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PlanGrid To Roll Out Construction Productivity, Predictive Analytics Tools

As the labor shortage worsens and productivity stagnates in construction, tech companies and construction firms are finding ways to improve job-site performance and productivity. Construction tech company PlanGrid unveiled several new products meant to improve construction productivity during its inaugural PlanGrid Construction Summit in San Francisco on Monday.

PlanGrid CEO and co-founder Tracy Young

PlanGrid CEO and co-founder Tracy Young said during the event that as other industries have digitized and reported increased productivity, construction hasn’t. She said the inability to access current information on construction projects costs the industry $20B annually.

The construction industry is the largest consumer of raw materials in the world and used 50% of the world's steel production, Young said. She said 3 billion tons of raw materials are used to manufacture building materials globally each year, but 40% of those materials are wasted due to rework or other reasons. 

Young said the workforce is retiring faster than the industry can train incoming workers.

“How do we do more, better, faster with our limited resources?” she said. “How do we increase our construction productivity that this world and our next generation needs?”

PlanGrid has focused on three areas to increase productivity: access, collaboration and insights. Young said access means anyone on a project can view a digitized set of records and information on the project in real time and making the process better. Collaboration means being able to communicate and coordinate quicker and share information on and off the job site. Insights means using data to build a better project and understand potential risks. 

PlanGrid's newest products, expected to be available later this year, will provide additional ways within their existing platform that will support these three areas and improve productivity.

PlanGrid Chief Technology Officer and co-founder Ralph Gootee

The company plans to roll out BIM in the Field, which will make building information modeling data accessible in PlanGrid through Autodesk Revit, a building information modeling software.

“We believe that there is often a disconnect between the model used in the office and the permanent documents used to build the building by the builders,” PlanGrid Chief Technology Officer and co-founder Ralph Gootee said.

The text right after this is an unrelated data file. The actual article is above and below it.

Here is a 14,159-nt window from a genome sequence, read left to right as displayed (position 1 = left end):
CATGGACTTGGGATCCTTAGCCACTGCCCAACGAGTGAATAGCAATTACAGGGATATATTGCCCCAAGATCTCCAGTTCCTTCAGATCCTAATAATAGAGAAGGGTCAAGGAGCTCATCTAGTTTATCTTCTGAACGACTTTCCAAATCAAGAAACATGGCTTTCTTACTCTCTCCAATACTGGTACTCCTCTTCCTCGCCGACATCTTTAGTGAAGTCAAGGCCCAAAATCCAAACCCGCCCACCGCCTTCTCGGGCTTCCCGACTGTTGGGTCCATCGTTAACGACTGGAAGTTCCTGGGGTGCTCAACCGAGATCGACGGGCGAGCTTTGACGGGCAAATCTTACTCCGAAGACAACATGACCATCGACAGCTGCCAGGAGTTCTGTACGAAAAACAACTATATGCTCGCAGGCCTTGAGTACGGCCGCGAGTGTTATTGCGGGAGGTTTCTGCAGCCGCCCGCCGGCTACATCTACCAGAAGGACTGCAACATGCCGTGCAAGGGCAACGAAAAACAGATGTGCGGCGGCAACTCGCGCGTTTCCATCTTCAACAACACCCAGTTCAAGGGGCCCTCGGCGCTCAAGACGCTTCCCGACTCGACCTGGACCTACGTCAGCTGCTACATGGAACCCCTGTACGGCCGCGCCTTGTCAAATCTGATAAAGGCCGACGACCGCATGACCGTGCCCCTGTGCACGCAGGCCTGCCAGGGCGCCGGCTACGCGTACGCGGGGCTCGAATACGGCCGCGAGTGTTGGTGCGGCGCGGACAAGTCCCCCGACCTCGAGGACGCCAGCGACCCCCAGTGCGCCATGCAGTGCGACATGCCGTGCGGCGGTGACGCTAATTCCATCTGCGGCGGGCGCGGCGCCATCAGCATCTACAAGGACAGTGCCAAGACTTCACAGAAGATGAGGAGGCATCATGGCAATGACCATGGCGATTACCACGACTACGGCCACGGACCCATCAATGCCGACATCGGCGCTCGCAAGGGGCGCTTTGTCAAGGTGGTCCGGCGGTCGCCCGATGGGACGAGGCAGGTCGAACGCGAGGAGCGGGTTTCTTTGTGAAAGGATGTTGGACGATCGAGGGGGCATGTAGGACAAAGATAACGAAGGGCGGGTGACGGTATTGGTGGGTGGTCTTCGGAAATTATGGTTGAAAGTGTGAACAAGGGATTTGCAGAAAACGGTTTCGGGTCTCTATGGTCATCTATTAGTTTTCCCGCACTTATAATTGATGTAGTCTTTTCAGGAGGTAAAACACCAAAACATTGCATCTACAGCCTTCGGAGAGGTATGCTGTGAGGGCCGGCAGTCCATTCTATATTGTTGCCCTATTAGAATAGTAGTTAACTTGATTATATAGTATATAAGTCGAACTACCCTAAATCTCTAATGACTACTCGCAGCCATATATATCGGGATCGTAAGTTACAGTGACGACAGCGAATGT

Revit models can be published directly to PlanGrid and provide immediate access to upload sheets within the platform. Data also is auto-populated throughout PlanGrid projects. Superintendents can then access all BIM elements and building details through PlanGrid.

A new tasks tool allows anyone to create a log, assign tasks to specific field workers and track the status of the assigned task. Workers will have access to the information needed to complete the task as well as installation guides, links and drawings. 

PlanGrid Product Manager Leslie Francisco said the tool will allow a foreman on a job site to go through tasks and notify team members in real time, add comments and update the status of the work. 


PlanGrid's change-management tool will integrate features to manage change orders and provide interoperability with other PlanGrid features. The change-management tool will allow team members to start a change event without new data entry and keep a log of all potential changes. The request for quote process can be managed from within PlanGrid from sending out RFQs to tracking quotes and completing the change proposal.

Next Gen RFIs will provide redesigned requests for information and new features for general contractors to manage request for information documentation. Users also will be able to respond and approve RFIs without needing to log into PlanGrid.

A new insights feature will provide product and corporate-level analytics to allow for better decision-making. Using machine learning and artificial intelligence, PlanGrid also will use historical industry data from similar projects to determine and predict potential common problems before they occur on a job site.

This tool can analyze data to create patterns, such as identifying a vendor that has 10 times more design changes or identifying a common factor within similar projects, to better assess potential risks, Gootee said.

“This is the future of construction,” Young said. “We want to help you make one less mistake.”